How Google’s Gemini AI model got its name


The name Gemini is closely associated with a major shake-up at Google.

In April 2023, Alphabet announced the merger of its two AI units, Google Brain and Deepmind. The resulting Google Deepmind was to focus on developing large multimodal AI models. It was a big move that showed how much pressure Google was under due to the massive success of ChatGPT.

Gemini is Google and Deepmind

Jeff Dean, head of Google Brain until the merger with Deepmind, became the new merger’s chief scientist, with a direct line to Alphabet CEO Sundar Pichai. Dean now explains that the name Gemini, Latin for “twin,” is directly related to the merger.

“The Gemini effort came about because we had different teams working on language modeling, and we knew we wanted to start to work together,” writes Dean.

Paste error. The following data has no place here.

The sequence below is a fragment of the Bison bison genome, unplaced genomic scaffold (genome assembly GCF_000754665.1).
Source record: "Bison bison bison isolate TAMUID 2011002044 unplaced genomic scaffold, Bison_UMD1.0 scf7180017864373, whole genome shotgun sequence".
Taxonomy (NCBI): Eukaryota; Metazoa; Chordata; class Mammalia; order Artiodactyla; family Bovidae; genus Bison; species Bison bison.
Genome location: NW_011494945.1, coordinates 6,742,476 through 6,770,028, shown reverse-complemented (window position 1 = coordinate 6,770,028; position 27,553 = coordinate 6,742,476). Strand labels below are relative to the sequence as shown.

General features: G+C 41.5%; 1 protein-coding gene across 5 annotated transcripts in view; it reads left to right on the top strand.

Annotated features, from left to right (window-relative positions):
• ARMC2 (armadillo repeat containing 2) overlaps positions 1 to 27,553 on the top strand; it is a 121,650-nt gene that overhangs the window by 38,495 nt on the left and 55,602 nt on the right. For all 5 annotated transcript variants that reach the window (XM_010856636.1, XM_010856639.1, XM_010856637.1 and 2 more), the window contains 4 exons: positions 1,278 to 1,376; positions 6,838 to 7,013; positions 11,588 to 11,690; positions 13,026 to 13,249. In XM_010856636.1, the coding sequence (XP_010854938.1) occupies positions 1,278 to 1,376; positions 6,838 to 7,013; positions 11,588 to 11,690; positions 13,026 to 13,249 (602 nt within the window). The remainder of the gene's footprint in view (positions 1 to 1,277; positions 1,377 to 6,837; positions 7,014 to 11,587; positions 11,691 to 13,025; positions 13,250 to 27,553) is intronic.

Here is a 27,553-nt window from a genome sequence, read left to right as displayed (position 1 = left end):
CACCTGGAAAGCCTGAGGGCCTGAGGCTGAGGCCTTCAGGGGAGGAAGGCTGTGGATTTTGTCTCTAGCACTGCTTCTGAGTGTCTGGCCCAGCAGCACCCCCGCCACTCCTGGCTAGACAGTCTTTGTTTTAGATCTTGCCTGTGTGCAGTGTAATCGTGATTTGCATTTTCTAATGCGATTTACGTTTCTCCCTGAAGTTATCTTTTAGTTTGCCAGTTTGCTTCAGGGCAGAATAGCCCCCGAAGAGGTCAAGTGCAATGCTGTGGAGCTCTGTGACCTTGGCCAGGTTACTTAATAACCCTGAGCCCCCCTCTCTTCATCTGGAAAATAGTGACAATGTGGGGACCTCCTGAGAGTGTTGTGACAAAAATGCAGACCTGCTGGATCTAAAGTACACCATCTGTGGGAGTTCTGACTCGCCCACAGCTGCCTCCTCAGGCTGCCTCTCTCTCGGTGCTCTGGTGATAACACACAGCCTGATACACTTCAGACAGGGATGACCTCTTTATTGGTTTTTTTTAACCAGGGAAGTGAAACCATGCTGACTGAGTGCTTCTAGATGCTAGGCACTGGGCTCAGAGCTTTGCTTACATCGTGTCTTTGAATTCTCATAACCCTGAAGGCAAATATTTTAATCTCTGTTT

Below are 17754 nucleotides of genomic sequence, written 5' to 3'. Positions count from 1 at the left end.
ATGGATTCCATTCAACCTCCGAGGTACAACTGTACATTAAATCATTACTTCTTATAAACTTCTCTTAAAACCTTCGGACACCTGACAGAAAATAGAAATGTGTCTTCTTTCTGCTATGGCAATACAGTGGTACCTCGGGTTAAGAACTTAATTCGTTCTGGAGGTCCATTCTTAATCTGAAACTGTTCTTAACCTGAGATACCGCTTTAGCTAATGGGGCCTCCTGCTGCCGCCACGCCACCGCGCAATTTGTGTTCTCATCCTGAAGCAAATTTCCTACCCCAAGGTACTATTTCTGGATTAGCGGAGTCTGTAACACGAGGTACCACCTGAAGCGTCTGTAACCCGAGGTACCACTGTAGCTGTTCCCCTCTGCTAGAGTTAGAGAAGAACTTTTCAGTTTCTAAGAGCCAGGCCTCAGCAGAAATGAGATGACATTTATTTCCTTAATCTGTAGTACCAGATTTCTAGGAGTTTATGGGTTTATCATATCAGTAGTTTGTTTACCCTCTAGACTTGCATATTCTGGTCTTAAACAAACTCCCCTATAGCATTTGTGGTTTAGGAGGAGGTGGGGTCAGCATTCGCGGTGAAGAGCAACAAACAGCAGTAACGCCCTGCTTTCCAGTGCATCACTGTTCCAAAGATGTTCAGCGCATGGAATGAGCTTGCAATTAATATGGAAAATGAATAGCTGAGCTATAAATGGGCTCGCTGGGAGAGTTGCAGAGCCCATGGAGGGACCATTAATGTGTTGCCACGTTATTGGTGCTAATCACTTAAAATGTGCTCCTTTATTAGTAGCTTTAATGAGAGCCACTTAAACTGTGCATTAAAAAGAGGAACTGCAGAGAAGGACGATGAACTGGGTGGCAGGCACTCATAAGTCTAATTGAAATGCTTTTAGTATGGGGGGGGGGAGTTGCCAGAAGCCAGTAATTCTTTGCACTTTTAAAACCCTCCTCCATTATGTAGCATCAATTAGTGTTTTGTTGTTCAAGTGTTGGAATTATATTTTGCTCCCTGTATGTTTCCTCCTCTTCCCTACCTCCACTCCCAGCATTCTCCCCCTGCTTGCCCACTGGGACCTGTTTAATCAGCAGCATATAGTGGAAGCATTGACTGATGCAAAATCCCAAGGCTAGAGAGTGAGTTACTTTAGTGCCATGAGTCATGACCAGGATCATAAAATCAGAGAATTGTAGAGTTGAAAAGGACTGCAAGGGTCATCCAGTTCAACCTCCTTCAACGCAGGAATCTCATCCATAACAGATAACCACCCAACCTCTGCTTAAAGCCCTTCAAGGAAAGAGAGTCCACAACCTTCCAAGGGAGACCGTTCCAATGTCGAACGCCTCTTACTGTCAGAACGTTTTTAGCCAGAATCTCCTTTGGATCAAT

The twins were the Brain team, which worked on LLMs such as PaLM, and the Deepmind team, which worked on the Chinchilla project.

Together, they tackled a multimodal project that Google unveiled a few days ago under the name Gemini, and which Dean says eventually attracted “many people from all across Google.”

The future of Gemini

Although Google has already unveiled Ultra, the most capable model of Gemini, it will not be released until early next year. In many benchmarks, it is just slightly ahead of OpenAI’s GPT-4.

However, Google is still playing catch-up with Gemini and has not made any headway against OpenAI and its partner Microsoft. With a similar technology, OpenAI has long since entered the everyday lives of many people and developers.

And what Google has shown of Gemini so far may not be the final vision or version. Demis Hassabis, CEO of Google Deepmind, said over the summer that Gemini would combine AlphaGo’s techniques like reinforcement learning with traditional methods like tree search to provide new capabilities like advanced problem-solving, memory, and planning. These capabilities were not discussed in detail at the Gemini presentation.


OpenAI leaker “Jimmy Apples”, who has been right several times this year.

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